2020 is in full swing. A new year. A time when we traditionally set goals, intentions, or as we like to call them, resolutions.

We resolve to be better.

Do better.

Think better.

Act better.

We decide we want to be a better version of us and a new year is like a clean slate – a time to reflect on the past 12 months and decide what we want to achieve in the upcoming year.

New year, new you

While I believe you can set and start working towards a goal at ANY time of year, and on ANY day of the week (not just Monday peeps!) I understand the pull of the new year to start afresh.

We often see opening the door into a new year as an opportunity to open the door onto a new us. New Year, new you, right?

There is, however, one fundamental thing we need to do before setting a goal.

One thing that many of us fail to do and that can truly make the difference between finally meeting a goal or throwing in the towel. Again.

Where are you right now?

Before we set any tangible goals, we need to assess where we are RIGHT NOW.

Think of a goal like setting a destination into a GPS. Yes, we need to know where we’re heading to (our destination), but oftentimes we don’t actually assess where we are.

Our starting point.

Without taking this into account, we’re missing a crucial step.

You can set a destination into a GPS, but if you don’t know your starting point, there’s no way of knowing how to get there.

What’s the best route to take?

What are the actions that can get us to our goal?

Why do we overlook this step?

I believe we overlook this step because it can be uncomfortable to face where we are right now and assess our current situation.

We know we’re not where we want to be (otherwise we wouldn’t have a goal in the first place). But to look at how far removed we are from our desired destination can be a hard pill to swallow.

But a bit of real talk here. We have to toughen up and face our current situation to be able to make any progress in the direction of our goal.

Yes, it might be uncomfortable, confronting, intimidating and may even stir up some emotions we don’t want to face, but we need a starting point. We need a tangible basis to be able to measure our progress.

We can’t overcome what we won’t face.

We need to get comfortable with getting uncomfortable.

Five steps to make your starting point work for you:

  • Don’t let it discourage you. As tough as this can be, your starting point doesn’t define who you are or who you’re becoming. It’s simply a measurement of your results this far. It’s an accumulation of the action you have (or haven’t) taken up until this point, but that does not mean this is where you will be stuck forever.
  • Use it as motivation. Rather than getting bogged down by your lack of results, use your starting point as motivation to push you towards your goal. If you’re currently at a 1 out of 10 for how you want to think, feel or behave, imagine where you’ll be if you keep pushing forward and taking steps towards your goal. Where you are now is the ‘worst’ position you’ll ever be in. It’s only onwards and upwards from here.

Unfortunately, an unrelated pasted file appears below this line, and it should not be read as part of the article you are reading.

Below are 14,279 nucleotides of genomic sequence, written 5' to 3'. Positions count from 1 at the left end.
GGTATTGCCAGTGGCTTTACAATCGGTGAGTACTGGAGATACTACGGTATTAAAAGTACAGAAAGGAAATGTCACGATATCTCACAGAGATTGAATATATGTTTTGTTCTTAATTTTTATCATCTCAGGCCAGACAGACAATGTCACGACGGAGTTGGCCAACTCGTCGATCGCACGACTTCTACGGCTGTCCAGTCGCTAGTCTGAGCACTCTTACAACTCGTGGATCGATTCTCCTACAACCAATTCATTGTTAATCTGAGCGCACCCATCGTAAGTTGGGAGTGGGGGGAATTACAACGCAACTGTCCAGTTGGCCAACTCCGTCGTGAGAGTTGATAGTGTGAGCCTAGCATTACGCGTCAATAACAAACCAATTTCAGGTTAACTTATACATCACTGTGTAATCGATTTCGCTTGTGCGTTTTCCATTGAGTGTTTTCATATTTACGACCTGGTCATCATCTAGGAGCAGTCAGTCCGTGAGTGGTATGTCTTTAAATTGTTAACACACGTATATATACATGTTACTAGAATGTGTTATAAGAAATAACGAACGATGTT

• Don’t compare your chapter one to someone else’s chapter 10. Comparison is the killer of so many dreams. Just because you see someone with what you perceive as your ‘dream life’, resist the urge to compare. There are no overnight successes. That person you look up to has done the hard yards, battled their own inner demons and worked their butt off to get to where they are. Only use other’s results as inspiration for what can be achieved. Otherwise, stay in your own lane, focus on your own actions and you will get your own results.
  • You’ll be able to see how far you’ve come. Sometimes, when we finally achieve a goal, it can honestly be a bit of anti-climax. We may have been plugging away for so long that we don’t recognise how much progress we’ve made. It’s like seeing a baby grow into a toddler. If they’re with us every day, we don’t see the changes because they’re so incremental. If a family member only sees them every six months, they see a BIG change. So, when you reach a goal, it’s always encouraging to look back at where you started from. You’ll be surprised at just how far you’ve come and you’ll be able to see just how much you actually achieved.
  • You can use it to inspire others. Once you’ve achieved your goal, you can use it as evidence of your hard work both for yourself for your future endeavours and for the benefit of others. You can prove what’s achievable when you remain consistent and put in the hard work.

Over to you

So, what goal are you working on and what do you need to get real about right now? Tell me in the comments below or write it in a journal.

If it brings up feelings of discomfort, that’s OK. Don’t beat yourself up. It’s in our discomfort that we grow. Celebrate your commitment to improvement.

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